Paris under the Commune eBook

John Leighton Stuart
This eBook from the Gutenberg Project consists of approximately 389 pages of information about Paris under the Commune.

“Art. 6.  All prisoners of war will be summoned before the ’jury of accusation,’ who will decide whether they be immediately set at liberty or retained as hostages.”]

XXXI.

Flourens is dead:  we heard that last night for certain.  A National Guard had previously brought back the colonel’s horse from Bougival, but it was only a few hours ago that we heard any details.  An attempt was made to take him prisoner at Rueil.  A gendarme called out to him to surrender, he replied by a pistol shot; another gendarme advanced, and wounded him in the side, a third cleft his skull with a sabre out.  Some people do not believe in the pistol shot, and talk of assassination.  How many such events are there, the truth of which will never be clearly proved!  One thing certain is, that Flourens is dead.  His body was recognised at Versailles by some one in the service of Garnier freres.  His mother started this morning to fetch the corpse of her son.  It is strange that one is so painfully affected by the violent death of this man.  He has been mixed up in all the revolutionary attempts of the last few years, and ought to be particularly obnoxious to all peaceful and order-loving citizens; but the truth is, his was a sincerely ardent and enthusiastic spirit.  He was a thorough believer in the principles he maintained.  Whatever may be the religion he professes, the apostle inspires esteem, and the martyr compassion.  This apostle, this martyr, was born to affluence; son of an illustrious savant, he may be almost said to have been born to hereditary distinction.  He was still quite young when he threw himself heart and soul into politics.  There was fighting in Crete, and so off he went.  There he revolted against the revolt itself, got imprisoned, escaped, outwitted the gendarmes, got retaken:  his adventures sound like a legend or romance.  It is because he was so romantic, that he is so interesting.  He returned to France full of generous impulses.  He was as prodigal of his money as he had been of his blood.  In the bitter cold winters he fed and clothed the poor of Belleville, going from attic to attic with money and consolation.  You remember what Victor Hugo says of the sublime Pauline Roland.  The spirit of Flourens much resembled hers.  The patriot could act the part of a sister of charity.  At other times, an enthusiast in search of a social Eldorado, he would put himself at the service of the most forlorn cause; never was anyone so imprudent.  He was of a most active and critical disposition:  it was impossible for him to remain quiet.  When he was not seemingly employed, he was agitating something in the shade.  His friendship for Rochefort was great.  These two turbulent spirits, one with his pen, the other with his physical activity, remind us each of the other.  Both ran to extremes, Rochefort in his literary invectives, Flourens in his hairbreadth adventures.  Although they were often allied,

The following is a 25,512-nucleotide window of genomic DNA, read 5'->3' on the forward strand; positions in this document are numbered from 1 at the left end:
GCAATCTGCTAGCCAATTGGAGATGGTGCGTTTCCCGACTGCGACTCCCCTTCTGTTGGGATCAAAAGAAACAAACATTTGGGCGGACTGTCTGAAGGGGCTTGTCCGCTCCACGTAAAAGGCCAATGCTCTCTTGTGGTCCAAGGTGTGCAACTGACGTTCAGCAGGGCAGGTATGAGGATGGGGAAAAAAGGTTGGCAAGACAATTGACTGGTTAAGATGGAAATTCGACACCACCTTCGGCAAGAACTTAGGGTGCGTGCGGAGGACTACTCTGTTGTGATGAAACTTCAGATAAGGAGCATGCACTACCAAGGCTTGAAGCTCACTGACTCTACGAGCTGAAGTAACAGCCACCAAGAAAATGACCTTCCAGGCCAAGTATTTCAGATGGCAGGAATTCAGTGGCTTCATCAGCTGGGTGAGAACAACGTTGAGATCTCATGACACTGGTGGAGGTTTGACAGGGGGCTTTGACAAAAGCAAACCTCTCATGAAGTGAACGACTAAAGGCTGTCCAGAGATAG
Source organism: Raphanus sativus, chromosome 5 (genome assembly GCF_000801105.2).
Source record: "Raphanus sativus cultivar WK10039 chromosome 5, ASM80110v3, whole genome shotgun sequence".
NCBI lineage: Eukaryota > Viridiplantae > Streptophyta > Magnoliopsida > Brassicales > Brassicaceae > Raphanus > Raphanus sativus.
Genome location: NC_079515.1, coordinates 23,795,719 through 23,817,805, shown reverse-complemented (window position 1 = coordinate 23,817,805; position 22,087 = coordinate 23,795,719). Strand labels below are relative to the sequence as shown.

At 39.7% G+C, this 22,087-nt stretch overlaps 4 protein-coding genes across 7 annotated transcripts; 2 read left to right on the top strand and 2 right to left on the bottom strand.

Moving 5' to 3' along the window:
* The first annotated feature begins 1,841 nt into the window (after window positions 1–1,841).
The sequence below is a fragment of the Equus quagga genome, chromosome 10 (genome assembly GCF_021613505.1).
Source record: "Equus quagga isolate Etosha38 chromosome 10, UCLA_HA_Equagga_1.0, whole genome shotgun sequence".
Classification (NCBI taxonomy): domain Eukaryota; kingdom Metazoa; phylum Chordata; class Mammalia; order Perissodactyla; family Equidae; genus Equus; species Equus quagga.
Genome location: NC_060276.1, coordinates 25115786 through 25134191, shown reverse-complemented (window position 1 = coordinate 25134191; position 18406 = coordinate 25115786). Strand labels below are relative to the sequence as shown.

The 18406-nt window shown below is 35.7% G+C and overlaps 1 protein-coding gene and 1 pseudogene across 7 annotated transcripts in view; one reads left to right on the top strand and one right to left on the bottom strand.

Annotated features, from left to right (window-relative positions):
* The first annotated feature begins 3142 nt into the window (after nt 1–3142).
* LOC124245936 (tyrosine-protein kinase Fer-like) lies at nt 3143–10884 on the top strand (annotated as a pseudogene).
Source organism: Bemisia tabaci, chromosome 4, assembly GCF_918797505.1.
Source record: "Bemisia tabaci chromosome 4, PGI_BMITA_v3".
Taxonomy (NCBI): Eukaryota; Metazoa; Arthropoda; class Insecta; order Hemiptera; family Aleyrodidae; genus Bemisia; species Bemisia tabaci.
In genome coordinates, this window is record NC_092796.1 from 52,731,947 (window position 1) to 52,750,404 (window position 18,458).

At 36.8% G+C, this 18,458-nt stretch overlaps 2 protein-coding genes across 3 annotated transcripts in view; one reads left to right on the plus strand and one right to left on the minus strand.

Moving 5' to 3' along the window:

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Paris under the Commune from Project Gutenberg. Public domain.
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